Control Your Webcam with HTML and JavaScript

PHOTO CREDIT: "Focuso Cam" by Dan Zen on Flickr (Creative Commons)

Code from this post is available on GitHub.

The more I learn about programming, the more I want to build things that are just for me. If I have access to a capable device, I want to take control of it and create the user interface that works best for me personally. Now that I have a small stack of old smartphones, tablets and laptops, it’s time to experiment. Today, I’m going to look at what can I do with a webcam and a web browser.

HTML is still a tangled mess (YAY !?)

So, HTML5 provides us with Navigator.getUserMedia(), so all we need to do is call that function and we’re gold. Right? Hell no! Just like the pre-HTML5 days, we still have browser prefixes, API differences and Internet Explorer incompatibilities.

Let’s quickly cover the top 3 browsers, so we can get to the code ASAP:

  1. Firefox: Browser prefix is navigator.mozGetUserMedia

  2. Google Chrome: Browser prefix is navigator.webkitGetUserMedia

  3. Internet Explorer: API is unsupported on all versions at the time of this writing, as Microsoft is focusing on an entirely separate API. This should surprise no one.

OK. That doesn’t seem so bad, just use the correct browser prefix and avoid Internet Explorer. Simple. Not quite. There are further differences in the APIs between Firefox and Chrome, and if you’re building a web app, you’ll want it to run in all the browsers. There are shims (for example) to handle these incompatibilities, but this shouldn’t be necessary.

For this basic tutorial, I’m only interested in handling the basics and making an app that works locally. Unfortunately, Google Chrome requires a running server to use the getUserMedia API. If you’re using Chrome, continue to the “Install a Local Server” section. If you’re using Firefox you can skip to “Access the Webcam”. If you’re using Internet Explorer, you clearly haven’t been reading very carefully, and I don’t care what you do. ;)

Install A Local Server

It would be nice if the makers of Google Chrome would let us access our local webcams from local html files directly, but that’s not how it works. Fortunately, there are several free/simple to run local web servers. I recommend XAMPP (Apache + MySQL + PHP + Perl). The rest of this post assumes Google Chrome users are running XAMPP, installed in c:\xampp

Access The Webcam

There are plenty of tutorials and intros to the HTML5 getUserMedia() API. Most of the code I’ll be sharing here comes directly from the API, so I recommend taking a look at that info.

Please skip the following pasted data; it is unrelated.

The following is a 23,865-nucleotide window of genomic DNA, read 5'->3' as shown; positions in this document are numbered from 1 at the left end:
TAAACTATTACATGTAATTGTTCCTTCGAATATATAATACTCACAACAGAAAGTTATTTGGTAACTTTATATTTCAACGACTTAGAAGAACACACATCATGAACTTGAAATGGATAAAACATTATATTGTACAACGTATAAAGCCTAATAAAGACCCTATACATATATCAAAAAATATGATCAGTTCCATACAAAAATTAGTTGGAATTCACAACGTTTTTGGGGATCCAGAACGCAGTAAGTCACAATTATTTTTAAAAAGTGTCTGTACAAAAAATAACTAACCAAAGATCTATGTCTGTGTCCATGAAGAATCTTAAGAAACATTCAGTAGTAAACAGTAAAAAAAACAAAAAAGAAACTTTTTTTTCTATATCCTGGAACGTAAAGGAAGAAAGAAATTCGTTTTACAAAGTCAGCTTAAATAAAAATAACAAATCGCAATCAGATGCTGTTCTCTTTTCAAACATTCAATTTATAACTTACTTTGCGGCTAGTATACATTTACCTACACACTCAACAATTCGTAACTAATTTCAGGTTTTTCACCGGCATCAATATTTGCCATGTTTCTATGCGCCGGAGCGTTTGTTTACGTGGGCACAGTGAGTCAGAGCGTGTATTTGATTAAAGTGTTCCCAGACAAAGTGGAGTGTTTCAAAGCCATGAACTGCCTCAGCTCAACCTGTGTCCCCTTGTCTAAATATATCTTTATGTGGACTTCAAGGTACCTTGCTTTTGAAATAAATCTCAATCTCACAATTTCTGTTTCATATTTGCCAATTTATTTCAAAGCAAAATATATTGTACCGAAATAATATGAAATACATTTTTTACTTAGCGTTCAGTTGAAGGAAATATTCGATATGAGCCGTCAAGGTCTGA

First, we need an html page with some basic elements. Create a new file called mirror.html. If you’re using Chrome, you should have XAMPP installed in c:\xampp and it should be running. Chrome users should add these new files in the c:\xampp\htdocs directory. Firefox users can create them in any directory you want (as it should be).

Keeping this as simple as possible. Add the code below to the new mirror.html file.

It’s just an empty page with a video element and a JavaScript file (which we will create next). If you tried to load this page now, you wouldn’t see anything. That’s because most of the getUserMedia() magic happens in the JavaScript. We’re going to insert our webcam video into the video element with JavaScript.

Create a new file called mirror.js in the same directory as mirror.html:

Let’s walk down through the code.

  1. First we capture the video element from the html file and define our webcam video resolution (1280x720 for HD video).

  2. In the main activateWebcam() function:

That’s it. Now, you just need to load the file in your browser.

You should be prompted with a webcam access prompt. Click ‘Allow’ or ‘Share Selected Device’ and your browser screen should be filled with webcam video.

Finale - Make it a Mirror

Those are the basics to accessing your webcam with a web browser. As a finale, I’ll share a few lines of CSS I found here that will flip the video horizontally. Put this in the head of the html file, and your video will appear like a mirror.

If all of that worked for you, then ‘cool’. You can take these basics and build on them. What else would this be useful for? You could do time lapse photography, create a security camera or a photobooth app. I hope to follow up this tutorial with those very projects soon.

If you had issues getting this to work, or want just want to discuss the code, leave a message in the comments or hit me up on Twitter.